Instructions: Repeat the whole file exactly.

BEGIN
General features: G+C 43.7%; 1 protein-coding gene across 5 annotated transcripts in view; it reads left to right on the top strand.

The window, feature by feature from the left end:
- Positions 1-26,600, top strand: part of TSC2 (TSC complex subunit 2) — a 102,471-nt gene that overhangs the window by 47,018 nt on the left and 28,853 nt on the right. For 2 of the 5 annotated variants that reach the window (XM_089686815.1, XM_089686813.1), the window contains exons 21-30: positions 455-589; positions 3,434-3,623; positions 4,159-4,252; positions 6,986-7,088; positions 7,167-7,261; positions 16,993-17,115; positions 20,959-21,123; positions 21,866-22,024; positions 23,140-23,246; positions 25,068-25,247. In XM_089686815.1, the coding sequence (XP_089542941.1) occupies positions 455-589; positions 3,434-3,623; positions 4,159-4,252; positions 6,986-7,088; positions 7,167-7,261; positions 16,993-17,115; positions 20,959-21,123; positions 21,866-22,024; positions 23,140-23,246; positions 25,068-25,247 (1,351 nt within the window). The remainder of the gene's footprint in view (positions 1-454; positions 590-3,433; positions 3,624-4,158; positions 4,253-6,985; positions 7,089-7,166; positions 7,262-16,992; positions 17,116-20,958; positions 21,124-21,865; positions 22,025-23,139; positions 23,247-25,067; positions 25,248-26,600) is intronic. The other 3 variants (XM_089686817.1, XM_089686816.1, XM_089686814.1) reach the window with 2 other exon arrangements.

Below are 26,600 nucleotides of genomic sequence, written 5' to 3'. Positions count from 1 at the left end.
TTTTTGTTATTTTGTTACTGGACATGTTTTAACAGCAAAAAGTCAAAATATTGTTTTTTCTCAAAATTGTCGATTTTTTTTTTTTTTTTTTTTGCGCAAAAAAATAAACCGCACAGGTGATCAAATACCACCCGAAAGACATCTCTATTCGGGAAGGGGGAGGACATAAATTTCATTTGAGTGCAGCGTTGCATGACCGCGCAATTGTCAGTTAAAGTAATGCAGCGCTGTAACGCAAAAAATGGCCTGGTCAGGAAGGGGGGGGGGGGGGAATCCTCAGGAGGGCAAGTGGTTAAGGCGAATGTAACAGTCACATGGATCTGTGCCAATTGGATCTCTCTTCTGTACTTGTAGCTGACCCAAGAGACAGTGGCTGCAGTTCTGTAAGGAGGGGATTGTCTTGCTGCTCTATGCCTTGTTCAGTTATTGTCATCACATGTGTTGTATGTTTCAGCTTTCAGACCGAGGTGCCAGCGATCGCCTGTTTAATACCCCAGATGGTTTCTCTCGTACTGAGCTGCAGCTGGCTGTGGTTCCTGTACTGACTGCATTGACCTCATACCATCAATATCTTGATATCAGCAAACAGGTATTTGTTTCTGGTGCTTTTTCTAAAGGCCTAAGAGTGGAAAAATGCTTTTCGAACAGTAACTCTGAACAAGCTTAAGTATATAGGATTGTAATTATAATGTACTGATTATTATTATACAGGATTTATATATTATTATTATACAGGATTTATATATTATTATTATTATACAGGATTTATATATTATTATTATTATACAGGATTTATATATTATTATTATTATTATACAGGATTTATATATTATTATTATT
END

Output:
General features: G+C 43.7%; 1 protein-coding gene across 5 annotated transcripts in view; it reads left to right on the top strand.

The window, feature by feature from the left end:
- Positions 1-26,600, top strand: part of TSC2 (TSC complex subunit 2) — a 102,471-nt gene that overhangs the window by 47,018 nt on the left and 28,853 nt on the right. For 2 of the 5 annotated variants that reach the window (XM_089686815.1, XM_089686813.1), the window contains exons 21-30: positions 455-589; positions 3,434-3,623; positions 4,159-4,252; positions 6,986-7,088; positions 7,167-7,261; positions 16,993-17,115; positions 20,959-21,123; positions 21,866-22,024; positions 23,140-23,246; positions 25,068-25,247. In XM_089686815.1, the coding sequence (XP_089542941.1) occupies positions 455-589; positions 3,434-3,623; positions 4,159-4,252; positions 6,986-7,088; positions 7,167-7,261; positions 16,993-17,115; positions 20,959-21,123; positions 21,866-22,024; positions 23,140-23,246; positions 25,068-25,247 (1,351 nt within the window). The remainder of the gene's footprint in view (positions 1-454; positions 590-3,433; positions 3,624-4,158; positions 4,253-6,985; positions 7,089-7,166; positions 7,262-16,992; positions 17,116-20,958; positions 21,124-21,865; positions 22,025-23,139; positions 23,247-25,067; positions 25,248-26,600) is intronic. The other 3 variants (XM_089686817.1, XM_089686816.1, XM_089686814.1) reach the window with 2 other exon arrangements.

Below are 26,600 nucleotides of genomic sequence, written 5' to 3'. Positions count from 1 at the left end.
TTTTTGTTATTTTGTTACTGGACATGTTTTAACAGCAAAAAGTCAAAATATTGTTTTTTCTCAAAATTGTCGATTTTTTTTTTTTTTTTTTTTGCGCAAAAAAATAAACCGCACAGGTGATCAAATACCACCCGAAAGACATCTCTATTCGGGAAGGGGGAGGACATAAATTTCATTTGAGTGCAGCGTTGCATGACCGCGCAATTGTCAGTTAAAGTAATGCAGCGCTGTAACGCAAAAAATGGCCTGGTCAGGAAGGGGGGGGGGGGGGAATCCTCAGGAGGGCAAGTGGTTAAGGCGAATGTAACAGTCACATGGATCTGTGCCAATTGGATCTCTCTTCTGTACTTGTAGCTGACCCAAGAGACAGTGGCTGCAGTTCTGTAAGGAGGGGATTGTCTTGCTGCTCTATGCCTTGTTCAGTTATTGTCATCACATGTGTTGTATGTTTCAGCTTTCAGACCGAGGTGCCAGCGATCGCCTGTTTAATACCCCAGATGGTTTCTCTCGTACTGAGCTGCAGCTGGCTGTGGTTCCTGTACTGACTGCATTGACCTCATACCATCAATATCTTGATATCAGCAAACAGGTATTTGTTTCTGGTGCTTTTTCTAAAGGCCTAAGAGTGGAAAAATGCTTTTCGAACAGTAACTCTGAACAAGCTTAAGTATATAGGATTGTAATTATAATGTACTGATTATTATTATACAGGATTTATATATTATTATTATACAGGATTTATATATTATTATTATTATACAGGATTTATATATTATTATTATTATACAGGATTTATATATTATTATTATTATTATACAGGATTTATATATTATTATTATT